Active Viewing

Looking at the photograph
How long should we look at the photograph?
When we are in a gallery, in average we spent no more than 2 sec. to see each picture. So, how do people look at the photograph? They do not look at the photograph based on the merrier itself. They tend to scan the photograph at the glance moment. In this fraction of the second, we apply unfair analyses. Do we like it or not? In other words, does this photograph portray the world we would like to perceive? Does the artist agrees with our point of view? How much this piece of artwork matches our preconceived ideas? More interesting question is “what do we think about it?”. If we extend the time we look at the photo, the relationship with the photo changes. What if we adopt the term for active viewing. This involves an act of predetermined questions:
1-What is it about it? (idea behind it)
2-What we are suppose to feel it? (Does it imply emotional influence. Is it’s about me? Why do we have these reactions? Is it our prestige, upbringing, knowledge? How do we relate to the artwork?
3-What is this photograph like? Did I see it before? Is it different? How different? Did we put this picture in some kind of content in history?
4-Is it a lucky accident or consistent plasticity? Does the photographer know what techniques to use it?
5-Why should I care? What difference does it make if I have seen this photograph? How does it change my life? All the effort and energy to make this artwork for what?!? If I cannot relate to that, it is hard to have a relationship with a photograph. You cannot answer all these questions if you look at the photograph at glance.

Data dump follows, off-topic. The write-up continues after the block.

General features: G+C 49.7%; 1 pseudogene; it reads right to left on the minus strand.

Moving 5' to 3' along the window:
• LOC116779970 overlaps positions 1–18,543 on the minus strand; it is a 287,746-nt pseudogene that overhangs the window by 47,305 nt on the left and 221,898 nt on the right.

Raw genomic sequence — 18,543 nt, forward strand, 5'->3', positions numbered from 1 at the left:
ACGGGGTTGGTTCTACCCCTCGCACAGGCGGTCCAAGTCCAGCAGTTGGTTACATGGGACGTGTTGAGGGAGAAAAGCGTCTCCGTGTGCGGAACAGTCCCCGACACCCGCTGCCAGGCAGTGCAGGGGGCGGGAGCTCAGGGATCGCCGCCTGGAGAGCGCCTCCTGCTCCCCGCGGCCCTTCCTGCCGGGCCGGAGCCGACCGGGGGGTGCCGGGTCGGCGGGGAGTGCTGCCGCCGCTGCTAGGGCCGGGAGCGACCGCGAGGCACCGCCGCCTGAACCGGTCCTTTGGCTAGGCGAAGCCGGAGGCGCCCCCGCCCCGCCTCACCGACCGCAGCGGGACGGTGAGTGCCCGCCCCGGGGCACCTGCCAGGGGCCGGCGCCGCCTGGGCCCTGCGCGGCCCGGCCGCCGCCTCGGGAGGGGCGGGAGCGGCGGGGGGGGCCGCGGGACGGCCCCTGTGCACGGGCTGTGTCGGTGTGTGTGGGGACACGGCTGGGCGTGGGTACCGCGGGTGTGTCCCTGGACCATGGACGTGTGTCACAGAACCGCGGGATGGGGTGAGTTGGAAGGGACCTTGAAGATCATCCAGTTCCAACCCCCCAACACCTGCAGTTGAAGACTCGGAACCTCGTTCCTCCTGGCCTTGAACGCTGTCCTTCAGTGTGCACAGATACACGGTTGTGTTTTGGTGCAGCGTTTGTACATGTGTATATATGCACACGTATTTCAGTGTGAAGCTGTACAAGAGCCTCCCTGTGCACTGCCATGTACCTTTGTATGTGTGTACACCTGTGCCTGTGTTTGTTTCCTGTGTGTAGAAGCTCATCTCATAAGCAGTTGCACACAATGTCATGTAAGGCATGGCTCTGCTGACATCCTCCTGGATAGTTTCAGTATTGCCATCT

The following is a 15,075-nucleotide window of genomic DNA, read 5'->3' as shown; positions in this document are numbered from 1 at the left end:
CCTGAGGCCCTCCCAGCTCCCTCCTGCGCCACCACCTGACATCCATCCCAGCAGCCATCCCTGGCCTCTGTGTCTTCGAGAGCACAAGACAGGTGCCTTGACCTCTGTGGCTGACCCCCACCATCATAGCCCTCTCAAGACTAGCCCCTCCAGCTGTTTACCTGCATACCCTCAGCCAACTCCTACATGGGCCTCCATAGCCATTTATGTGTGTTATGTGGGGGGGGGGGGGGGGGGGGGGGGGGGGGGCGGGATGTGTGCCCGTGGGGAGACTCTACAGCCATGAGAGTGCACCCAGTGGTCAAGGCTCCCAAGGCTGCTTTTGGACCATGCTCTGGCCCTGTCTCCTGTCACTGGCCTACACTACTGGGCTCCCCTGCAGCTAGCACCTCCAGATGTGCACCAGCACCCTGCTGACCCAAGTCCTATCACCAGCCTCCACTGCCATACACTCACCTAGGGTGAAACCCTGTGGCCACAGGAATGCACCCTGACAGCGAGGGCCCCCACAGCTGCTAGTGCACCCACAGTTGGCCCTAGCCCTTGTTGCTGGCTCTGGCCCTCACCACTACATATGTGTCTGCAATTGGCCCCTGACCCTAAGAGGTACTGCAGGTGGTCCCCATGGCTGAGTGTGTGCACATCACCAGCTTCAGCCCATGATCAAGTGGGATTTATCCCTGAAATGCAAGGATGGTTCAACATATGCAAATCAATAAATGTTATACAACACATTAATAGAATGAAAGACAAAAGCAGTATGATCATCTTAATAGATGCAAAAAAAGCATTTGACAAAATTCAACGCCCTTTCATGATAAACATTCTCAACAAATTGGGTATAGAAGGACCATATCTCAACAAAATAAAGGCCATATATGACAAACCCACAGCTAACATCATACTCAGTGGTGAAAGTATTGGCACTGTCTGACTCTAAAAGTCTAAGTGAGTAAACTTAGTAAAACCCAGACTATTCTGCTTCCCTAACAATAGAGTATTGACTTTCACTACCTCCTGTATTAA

At last, is it an art or entertainment?
Art is meant to be seen over time. Entertainment, on the other hand, is designed for a temporary audience. It is reproducible, inexpensive, available for many. It could be enjoyed and let go. The way we see photography today is more like entertainment. We have HTML galleries, flicker, photo books. We look at it, enjoy it and let it go. How are most people interfering with photography today? In my opinion, fine art photography has to recreate personal estate. The time we spent to view personal imagery is much greater and more profound. If the personal content disappears, is the beauty resonate with the same vitality?

Thoughts from LensWork Podcast “Active Viewing” and “Art or Entertainment”
(Reference: how to engage in active reading. Book: “How to Read a Book” by Mortimer J. Adler and Charles Van Doren)